Often times, I have heard complaints from those who try to be positive, but end up feeling hopeless when it never works out. I have been guilty of doing this in the past, but I looked deeper into how I was presenting being positive. I have also talked to my therapist about why I feel like being positive hasn't been effective for me. Here are the top three lessons and tools that I have learned and utilized.
1. Being positive doesn't mean ridding of all negative emotion.
This was something I struggled the most with. I thought being positive meant that I wouldn't feel sadness, jealousy, anger, emotional tiredness, frustration, or any other negative emotion. It is actually quite the opposite. Positivity means letting yourself feel these negative emotions, but instead of letting them debilitate you, you understand that they are a cathartic release in order for you to reach the positive emotions that you seek. It's not about what you're feeling, it's about how you deal with what you are feeling. If you don't allow yourself to feel negative emotions when they arise, then you will bottle them up over time and eventually erupt into an emotional breakdown.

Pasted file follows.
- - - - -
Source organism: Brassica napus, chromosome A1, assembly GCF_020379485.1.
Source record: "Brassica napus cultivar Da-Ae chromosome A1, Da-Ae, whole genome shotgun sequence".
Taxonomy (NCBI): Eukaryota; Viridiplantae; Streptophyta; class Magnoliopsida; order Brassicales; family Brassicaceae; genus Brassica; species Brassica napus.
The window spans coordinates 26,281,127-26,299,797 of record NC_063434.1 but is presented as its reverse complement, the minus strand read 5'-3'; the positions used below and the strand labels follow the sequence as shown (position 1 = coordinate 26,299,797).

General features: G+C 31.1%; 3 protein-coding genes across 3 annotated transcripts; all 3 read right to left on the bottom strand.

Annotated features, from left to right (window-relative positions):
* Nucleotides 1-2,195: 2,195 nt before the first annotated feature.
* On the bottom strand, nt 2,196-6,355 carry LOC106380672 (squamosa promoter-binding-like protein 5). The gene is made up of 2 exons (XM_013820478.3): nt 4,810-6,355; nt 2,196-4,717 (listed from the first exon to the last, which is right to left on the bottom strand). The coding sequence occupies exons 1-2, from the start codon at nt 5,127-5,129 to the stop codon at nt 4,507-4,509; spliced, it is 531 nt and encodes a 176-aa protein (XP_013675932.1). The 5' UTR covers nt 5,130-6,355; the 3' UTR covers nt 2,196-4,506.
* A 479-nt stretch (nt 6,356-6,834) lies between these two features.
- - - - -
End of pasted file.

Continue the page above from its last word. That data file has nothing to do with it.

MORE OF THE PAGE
2. Practicing what you preach is essential.
If you are giving others advice on how to stay positive, but you aren't following the same rules that you are preaching then you are being inauthentic. This means that your positivity is fraudulent and transparent. People will see right through your "words of wisdom" and will not take you seriously if you are not taking yourself seriously. There have been times where I wanted everyone else around me to be happy even when I wasn't, so I put up a positive facade. At first, my friends valued my advice, but over time they did not believe I was credible because they saw, firsthand, that I was not practicing what I was preaching to them.
3. You can post on social media all you want, but you must also be positive in real life.
I am constantly posting positive tweets, quotes, and poems on my Instagram stories in hopes that they will resonate with my followers. Before I add them to my story, though, I ask myself, "Is this something that I follow?" or "Do I relate to this?" If the answer to either of these questions were to be no, I would refrain from posting them.
Far too many times, I have seen a close friend of mine post a quote that she does not live by. It is hypocritical and adds to the inauthentic nature of social media. When you spread positivity through Instagram, make sure that you are promoting messages that you actually believe in, not just messages that you think people want to hear.